12 Facts About the Death's-Head Hawkmoth

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Celebrate National Moth Week with a few facts about one of the most striking insects in the animal kingdom: The Death's-Head Hawkmoth.

1. The Death's-Head Hawkmoth gets its name from the skull-like mark on its thorax.

2. Given its unusual markings, it's probably not surprising that people once considered it a bad omen. In 1840, entomologist Moses Harris wrote that "It is regarded not as the creation of a benevolent being, but the device of evil spirits—spirits enemies to man—conceived and fabricated in the dark, and the very shining of its eyes is thought to represent the fiery element whence it is supposed to have proceeded. Flying into their apartments in the evening at times it extinguishes the light; foretelling war, pestilence, hunger, death to man and beast."

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3. There are actually three species in the genus Acherontia, which takes its name from the Acheron, the River of Pain in the underworld: A. styx, found in Asia, is named after the boundary river of Hades; A. lachesis, found in India and other parts of Asia, is named for the fate who measures the thread of life; and the best known of the bunch, A. atropos, found from Great Britain (at least in the warmer months) to South Africa, takes its name from the Fate that cuts the thread of life.

4. The caterpillars come in three colors—bright yellow, bright green, or a mottled brown—and have a tail horn that changes color and curves as the larvae mature. They feed on more than 100 plants, including nightshade, and grow up to 5 inches long. You don’t want to mess with them: When threatened, they click their mandibles and try to bite their attacker!

5. The caterpillars molt four times before it’s time to pupate, at which point they cover themselves with a saliva-like secretion and go to ground. When they find a suitable spot, they burrow 5 to 15 inches below the surface and shed their skins.

6. The moths are big: The smallest, A. styx, has a wingspan between 3 and 5.11 inches; A. lachesis, the largest, has a wingspan of 4 to 5.19 inches; and A. atropos has a wingspan of 3.5 to 5.11 inches.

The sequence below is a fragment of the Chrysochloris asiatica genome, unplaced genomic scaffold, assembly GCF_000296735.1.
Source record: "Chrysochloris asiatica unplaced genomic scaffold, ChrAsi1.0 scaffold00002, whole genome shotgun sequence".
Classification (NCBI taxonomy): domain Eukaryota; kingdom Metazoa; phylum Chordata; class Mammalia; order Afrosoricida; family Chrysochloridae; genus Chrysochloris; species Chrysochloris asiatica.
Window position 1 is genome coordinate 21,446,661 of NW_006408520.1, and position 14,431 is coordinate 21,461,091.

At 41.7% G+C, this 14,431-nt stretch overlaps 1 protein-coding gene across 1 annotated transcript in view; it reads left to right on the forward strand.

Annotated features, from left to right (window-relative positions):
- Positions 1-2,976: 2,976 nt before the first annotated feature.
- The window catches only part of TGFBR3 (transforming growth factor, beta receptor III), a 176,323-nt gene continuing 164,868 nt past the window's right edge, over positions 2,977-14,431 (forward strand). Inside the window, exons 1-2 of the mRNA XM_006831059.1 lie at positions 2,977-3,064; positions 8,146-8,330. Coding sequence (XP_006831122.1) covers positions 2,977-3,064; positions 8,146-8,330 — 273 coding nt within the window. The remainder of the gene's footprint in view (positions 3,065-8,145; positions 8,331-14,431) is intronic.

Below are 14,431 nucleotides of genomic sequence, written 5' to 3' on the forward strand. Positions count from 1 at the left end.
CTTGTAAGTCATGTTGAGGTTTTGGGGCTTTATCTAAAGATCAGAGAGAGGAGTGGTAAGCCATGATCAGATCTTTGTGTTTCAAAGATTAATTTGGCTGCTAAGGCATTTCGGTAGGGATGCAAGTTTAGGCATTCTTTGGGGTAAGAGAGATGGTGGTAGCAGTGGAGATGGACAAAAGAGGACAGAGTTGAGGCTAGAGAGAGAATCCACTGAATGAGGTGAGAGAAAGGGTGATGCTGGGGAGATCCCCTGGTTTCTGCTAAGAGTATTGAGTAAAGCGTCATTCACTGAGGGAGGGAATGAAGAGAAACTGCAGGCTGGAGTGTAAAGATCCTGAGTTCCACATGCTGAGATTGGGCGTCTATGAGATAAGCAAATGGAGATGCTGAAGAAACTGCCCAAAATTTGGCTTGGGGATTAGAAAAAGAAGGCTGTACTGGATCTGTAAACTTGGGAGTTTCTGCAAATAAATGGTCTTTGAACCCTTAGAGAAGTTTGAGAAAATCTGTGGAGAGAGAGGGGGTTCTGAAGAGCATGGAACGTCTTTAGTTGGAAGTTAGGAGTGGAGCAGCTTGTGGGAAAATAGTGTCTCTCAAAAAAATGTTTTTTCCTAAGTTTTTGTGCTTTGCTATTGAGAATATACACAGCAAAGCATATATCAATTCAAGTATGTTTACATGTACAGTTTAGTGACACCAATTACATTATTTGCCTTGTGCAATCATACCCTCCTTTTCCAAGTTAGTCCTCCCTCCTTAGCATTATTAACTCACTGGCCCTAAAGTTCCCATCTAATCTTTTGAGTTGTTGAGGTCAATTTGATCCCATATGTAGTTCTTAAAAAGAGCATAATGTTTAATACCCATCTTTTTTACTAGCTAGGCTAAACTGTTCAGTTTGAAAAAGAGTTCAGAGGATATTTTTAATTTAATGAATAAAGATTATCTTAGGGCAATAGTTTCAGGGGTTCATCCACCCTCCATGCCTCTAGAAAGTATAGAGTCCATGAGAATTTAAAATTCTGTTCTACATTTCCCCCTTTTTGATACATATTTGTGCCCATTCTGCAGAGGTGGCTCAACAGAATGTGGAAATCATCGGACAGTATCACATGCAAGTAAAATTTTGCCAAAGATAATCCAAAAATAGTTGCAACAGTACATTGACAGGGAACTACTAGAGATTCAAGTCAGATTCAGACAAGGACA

7. When disturbed, the moths squeak. The sound is produced by an internal flap, called the epipharynx, which sits at the base of the proboscis.

8. The Acherontia moths raid the hives of honey bees. In the 1836 book The Natural History of British Moths, Sphinxes, &c, James Duncan wondered how they did it, writing, “This insect is in the habit of entering the hives of the common domestic bee, where it takes up its abode for a time, and regales itself on the honey. … It is not easy to understand how a creature without offensive weapons, and unprotected by any hard covering, can either resist or survive the attacks of so many armed assailants.”

Some scientists believed it might have been the moth’s squeaking—which sounds like the noises a queen bee makes—while others thought that the mark on the thorax resembled a worker bee’s face. Recently research shows that the moths excrete an odor that contains the same compounds present in honeybee odor, which might mask their presence from the bees.

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9. A. atropos is the fastest moth in the world; it can fly at speeds up to 30mph! The insects can also hover like hummingbirds as they drink nectar from flowers.

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10. The moth has popped up in literature: In Bram Stoker’s Dracula, the titular vampire sends the moths to his thrall, Renfeld. Thomas Hardy wrote about them in The Return of the Native, and John Keats mentioned them in his poem “Ode to Melancholy.” And in Thomas Harris’s book Silence of the Lambs, the killer places the pupae of the Acherontia styx in his victims throats. (In the movie adaptation, the filmmakers either used the pupae of the tobacco hornworm or A. atropos.)

11. Two large moths were discovered in the bedchamber of King George III in 1801, during his second major incident of madness. One of the moths, collected by the monarch’s physician, Robert Darling Willis, is at the University of Cambridge. There’s no evidence that the King actually saw the moths.

12. Don’t want to call it a death’s-head? In Dutch, they're called Doodshoofdvlinder; in French, le sphinx à tête de mort; in German, Totenkopfschwärmer; in Spanish, cabeza de muerto; and in Swedish, Dödskallesvärmare.

All images courtesy of iStock unless otherwise stated. 

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July 22, 2014 - 6:00pm
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